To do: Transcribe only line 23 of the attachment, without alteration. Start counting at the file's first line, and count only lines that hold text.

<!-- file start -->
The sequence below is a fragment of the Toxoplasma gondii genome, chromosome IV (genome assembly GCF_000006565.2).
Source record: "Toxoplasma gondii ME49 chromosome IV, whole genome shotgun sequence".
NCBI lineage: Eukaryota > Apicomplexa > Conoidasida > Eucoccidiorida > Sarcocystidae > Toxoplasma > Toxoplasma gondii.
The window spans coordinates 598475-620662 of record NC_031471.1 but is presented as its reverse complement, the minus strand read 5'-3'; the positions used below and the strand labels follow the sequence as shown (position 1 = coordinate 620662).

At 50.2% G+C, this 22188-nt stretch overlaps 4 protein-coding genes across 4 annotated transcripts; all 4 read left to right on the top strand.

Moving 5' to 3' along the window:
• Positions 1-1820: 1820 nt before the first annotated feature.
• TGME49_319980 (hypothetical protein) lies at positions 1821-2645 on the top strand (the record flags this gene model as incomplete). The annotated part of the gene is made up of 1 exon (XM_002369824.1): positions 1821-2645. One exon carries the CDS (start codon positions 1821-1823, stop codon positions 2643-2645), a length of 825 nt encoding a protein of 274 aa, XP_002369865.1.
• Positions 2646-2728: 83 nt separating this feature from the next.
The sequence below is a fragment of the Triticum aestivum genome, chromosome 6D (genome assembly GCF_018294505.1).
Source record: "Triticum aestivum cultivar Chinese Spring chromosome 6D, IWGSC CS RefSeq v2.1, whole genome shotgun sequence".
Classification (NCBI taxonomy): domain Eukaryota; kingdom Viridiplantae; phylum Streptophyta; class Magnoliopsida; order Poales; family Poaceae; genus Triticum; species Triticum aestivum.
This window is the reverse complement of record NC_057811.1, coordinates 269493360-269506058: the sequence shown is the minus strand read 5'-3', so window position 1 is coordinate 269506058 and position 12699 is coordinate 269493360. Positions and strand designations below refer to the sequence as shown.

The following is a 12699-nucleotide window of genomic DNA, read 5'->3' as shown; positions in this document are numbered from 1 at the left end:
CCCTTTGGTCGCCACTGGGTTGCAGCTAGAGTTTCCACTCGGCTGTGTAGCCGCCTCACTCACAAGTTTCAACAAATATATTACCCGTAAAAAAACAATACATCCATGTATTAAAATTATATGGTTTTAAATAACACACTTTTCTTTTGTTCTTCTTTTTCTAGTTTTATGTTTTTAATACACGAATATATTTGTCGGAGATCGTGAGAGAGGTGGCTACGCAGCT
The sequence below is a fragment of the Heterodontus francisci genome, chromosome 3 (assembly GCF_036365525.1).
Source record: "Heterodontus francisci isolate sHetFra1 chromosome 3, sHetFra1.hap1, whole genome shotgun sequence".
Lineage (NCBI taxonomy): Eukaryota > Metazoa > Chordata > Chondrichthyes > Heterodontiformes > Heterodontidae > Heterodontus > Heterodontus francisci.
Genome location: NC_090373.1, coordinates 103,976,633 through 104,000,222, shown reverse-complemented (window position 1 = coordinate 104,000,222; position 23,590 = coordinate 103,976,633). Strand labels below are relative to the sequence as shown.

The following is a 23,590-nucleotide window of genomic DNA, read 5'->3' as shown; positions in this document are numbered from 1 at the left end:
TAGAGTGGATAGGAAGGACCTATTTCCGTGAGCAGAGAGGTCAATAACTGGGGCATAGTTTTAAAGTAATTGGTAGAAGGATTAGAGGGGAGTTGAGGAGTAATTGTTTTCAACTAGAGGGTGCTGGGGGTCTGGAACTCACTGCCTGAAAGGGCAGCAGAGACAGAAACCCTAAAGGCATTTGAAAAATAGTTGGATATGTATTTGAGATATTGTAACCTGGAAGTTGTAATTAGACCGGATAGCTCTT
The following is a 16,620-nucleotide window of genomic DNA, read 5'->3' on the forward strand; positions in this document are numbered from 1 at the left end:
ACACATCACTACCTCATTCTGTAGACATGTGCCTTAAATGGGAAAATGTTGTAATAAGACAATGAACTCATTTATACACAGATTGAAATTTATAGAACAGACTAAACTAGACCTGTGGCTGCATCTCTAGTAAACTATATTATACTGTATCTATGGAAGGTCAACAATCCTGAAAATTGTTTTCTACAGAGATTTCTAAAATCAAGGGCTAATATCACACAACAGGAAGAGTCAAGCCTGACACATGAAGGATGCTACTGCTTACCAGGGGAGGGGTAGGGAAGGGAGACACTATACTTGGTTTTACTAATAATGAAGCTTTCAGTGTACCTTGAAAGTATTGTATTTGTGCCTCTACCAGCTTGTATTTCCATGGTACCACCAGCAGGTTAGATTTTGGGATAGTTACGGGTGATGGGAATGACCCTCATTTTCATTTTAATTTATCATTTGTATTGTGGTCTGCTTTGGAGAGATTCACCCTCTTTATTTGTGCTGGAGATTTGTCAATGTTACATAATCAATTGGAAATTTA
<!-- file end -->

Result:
ACACATCACTACCTCATTCTGTAGACATGTGCCTTAAATGGGAAAATGTTGTAATAAGACAATGAACTCATTTATACACAGATTGAAATTTATAGAACAGACTAAACTAGACCTGTGGCTGCATCTCTAGTAAACTATATTATACTGTATCTATGGAAGGTCAACAATCCTGAAAATTGTTTTCTACAGAGATTTCTAAAATCAAGGGCTAATATCACACAACAGGAAGAGTCAAGCCTGACACATGAAGGATGCTACTGCTTACCAGGGGAGGGGTAGGGAAGGGAGACACTATACTTGGTTTTACTAATAATGAAGCTTTCAGTGTACCTTGAAAGTATTGTATTTGTGCCTCTACCAGCTTGTATTTCCATGGTACCACCAGCAGGTTAGATTTTGGGATAGTTACGGGTGATGGGAATGACCCTCATTTTCATTTTAATTTATCATTTGTATTGTGGTCTGCTTTGGAGAGATTCACCCTCTTTATTTGTGCTGGAGATTTGTCAATGTTACATAATCAATTGGAAATTTA